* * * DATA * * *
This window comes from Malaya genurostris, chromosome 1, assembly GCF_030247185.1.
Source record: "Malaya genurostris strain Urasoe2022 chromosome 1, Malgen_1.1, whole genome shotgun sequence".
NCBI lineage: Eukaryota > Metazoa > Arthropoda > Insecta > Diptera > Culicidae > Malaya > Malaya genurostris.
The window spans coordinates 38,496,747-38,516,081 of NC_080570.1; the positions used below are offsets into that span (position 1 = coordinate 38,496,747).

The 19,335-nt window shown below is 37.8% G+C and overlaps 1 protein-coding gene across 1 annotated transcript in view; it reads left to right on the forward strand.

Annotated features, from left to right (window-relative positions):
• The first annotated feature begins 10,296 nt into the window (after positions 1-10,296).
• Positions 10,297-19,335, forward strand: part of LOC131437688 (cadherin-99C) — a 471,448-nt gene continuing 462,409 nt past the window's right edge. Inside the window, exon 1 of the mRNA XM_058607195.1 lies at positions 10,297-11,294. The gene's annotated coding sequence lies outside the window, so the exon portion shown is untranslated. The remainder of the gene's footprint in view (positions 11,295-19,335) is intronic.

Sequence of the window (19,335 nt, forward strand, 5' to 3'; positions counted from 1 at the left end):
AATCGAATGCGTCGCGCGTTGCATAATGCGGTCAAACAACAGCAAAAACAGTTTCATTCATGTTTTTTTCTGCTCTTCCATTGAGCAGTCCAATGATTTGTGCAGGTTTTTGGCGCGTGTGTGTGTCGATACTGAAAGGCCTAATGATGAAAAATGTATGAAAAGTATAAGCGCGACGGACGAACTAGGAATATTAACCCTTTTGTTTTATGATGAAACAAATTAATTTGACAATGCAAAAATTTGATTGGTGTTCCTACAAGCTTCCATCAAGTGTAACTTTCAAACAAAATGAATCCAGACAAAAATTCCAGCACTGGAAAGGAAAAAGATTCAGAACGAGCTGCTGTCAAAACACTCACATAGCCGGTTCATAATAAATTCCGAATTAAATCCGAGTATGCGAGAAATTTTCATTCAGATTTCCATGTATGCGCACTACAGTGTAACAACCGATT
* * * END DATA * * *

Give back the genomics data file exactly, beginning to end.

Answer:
This window comes from Malaya genurostris, chromosome 1, assembly GCF_030247185.1.
Source record: "Malaya genurostris strain Urasoe2022 chromosome 1, Malgen_1.1, whole genome shotgun sequence".
NCBI lineage: Eukaryota > Metazoa > Arthropoda > Insecta > Diptera > Culicidae > Malaya > Malaya genurostris.
The window spans coordinates 38,496,747-38,516,081 of NC_080570.1; the positions used below are offsets into that span (position 1 = coordinate 38,496,747).

The 19,335-nt window shown below is 37.8% G+C and overlaps 1 protein-coding gene across 1 annotated transcript in view; it reads left to right on the forward strand.

Annotated features, from left to right (window-relative positions):
• The first annotated feature begins 10,296 nt into the window (after positions 1-10,296).
• Positions 10,297-19,335, forward strand: part of LOC131437688 (cadherin-99C) — a 471,448-nt gene continuing 462,409 nt past the window's right edge. Inside the window, exon 1 of the mRNA XM_058607195.1 lies at positions 10,297-11,294. The gene's annotated coding sequence lies outside the window, so the exon portion shown is untranslated. The remainder of the gene's footprint in view (positions 11,295-19,335) is intronic.

Sequence of the window (19,335 nt, forward strand, 5' to 3'; positions counted from 1 at the left end):
AATCGAATGCGTCGCGCGTTGCATAATGCGGTCAAACAACAGCAAAAACAGTTTCATTCATGTTTTTTTCTGCTCTTCCATTGAGCAGTCCAATGATTTGTGCAGGTTTTTGGCGCGTGTGTGTGTCGATACTGAAAGGCCTAATGATGAAAAATGTATGAAAAGTATAAGCGCGACGGACGAACTAGGAATATTAACCCTTTTGTTTTATGATGAAACAAATTAATTTGACAATGCAAAAATTTGATTGGTGTTCCTACAAGCTTCCATCAAGTGTAACTTTCAAACAAAATGAATCCAGACAAAAATTCCAGCACTGGAAAGGAAAAAGATTCAGAACGAGCTGCTGTCAAAACACTCACATAGCCGGTTCATAATAAATTCCGAATTAAATCCGAGTATGCGAGAAATTTTCATTCAGATTTCCATGTATGCGCACTACAGTGTAACAACCGATT